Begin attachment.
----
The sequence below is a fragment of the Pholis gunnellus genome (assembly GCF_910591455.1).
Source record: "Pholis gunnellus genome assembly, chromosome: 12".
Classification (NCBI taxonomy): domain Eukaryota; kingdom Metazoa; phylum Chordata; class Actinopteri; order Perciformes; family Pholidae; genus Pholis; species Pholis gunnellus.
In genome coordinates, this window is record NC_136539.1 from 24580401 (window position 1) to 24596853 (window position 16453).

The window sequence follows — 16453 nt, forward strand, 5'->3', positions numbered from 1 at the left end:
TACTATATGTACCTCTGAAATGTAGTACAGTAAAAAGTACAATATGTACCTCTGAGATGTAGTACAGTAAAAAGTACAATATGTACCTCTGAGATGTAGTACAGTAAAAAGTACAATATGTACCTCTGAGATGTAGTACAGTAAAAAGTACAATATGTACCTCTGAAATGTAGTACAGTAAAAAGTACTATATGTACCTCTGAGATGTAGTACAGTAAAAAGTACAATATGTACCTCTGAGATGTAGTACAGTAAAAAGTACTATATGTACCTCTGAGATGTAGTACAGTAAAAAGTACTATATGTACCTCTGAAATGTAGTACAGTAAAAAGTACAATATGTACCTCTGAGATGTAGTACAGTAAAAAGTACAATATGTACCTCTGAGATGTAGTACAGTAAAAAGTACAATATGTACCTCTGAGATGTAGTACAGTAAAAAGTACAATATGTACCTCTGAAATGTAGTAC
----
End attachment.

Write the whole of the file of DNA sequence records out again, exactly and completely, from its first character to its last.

The sequence below is a fragment of the Pholis gunnellus genome (assembly GCF_910591455.1).
Source record: "Pholis gunnellus genome assembly, chromosome: 12".
Classification (NCBI taxonomy): domain Eukaryota; kingdom Metazoa; phylum Chordata; class Actinopteri; order Perciformes; family Pholidae; genus Pholis; species Pholis gunnellus.
In genome coordinates, this window is record NC_136539.1 from 24580401 (window position 1) to 24596853 (window position 16453).

The window sequence follows — 16453 nt, forward strand, 5'->3', positions numbered from 1 at the left end:
TACTATATGTACCTCTGAAATGTAGTACAGTAAAAAGTACAATATGTACCTCTGAGATGTAGTACAGTAAAAAGTACAATATGTACCTCTGAGATGTAGTACAGTAAAAAGTACAATATGTACCTCTGAGATGTAGTACAGTAAAAAGTACAATATGTACCTCTGAAATGTAGTACAGTAAAAAGTACTATATGTACCTCTGAGATGTAGTACAGTAAAAAGTACAATATGTACCTCTGAGATGTAGTACAGTAAAAAGTACTATATGTACCTCTGAGATGTAGTACAGTAAAAAGTACTATATGTACCTCTGAAATGTAGTACAGTAAAAAGTACAATATGTACCTCTGAGATGTAGTACAGTAAAAAGTACAATATGTACCTCTGAGATGTAGTACAGTAAAAAGTACAATATGTACCTCTGAGATGTAGTACAGTAAAAAGTACAATATGTACCTCTGAAATGTAGTAC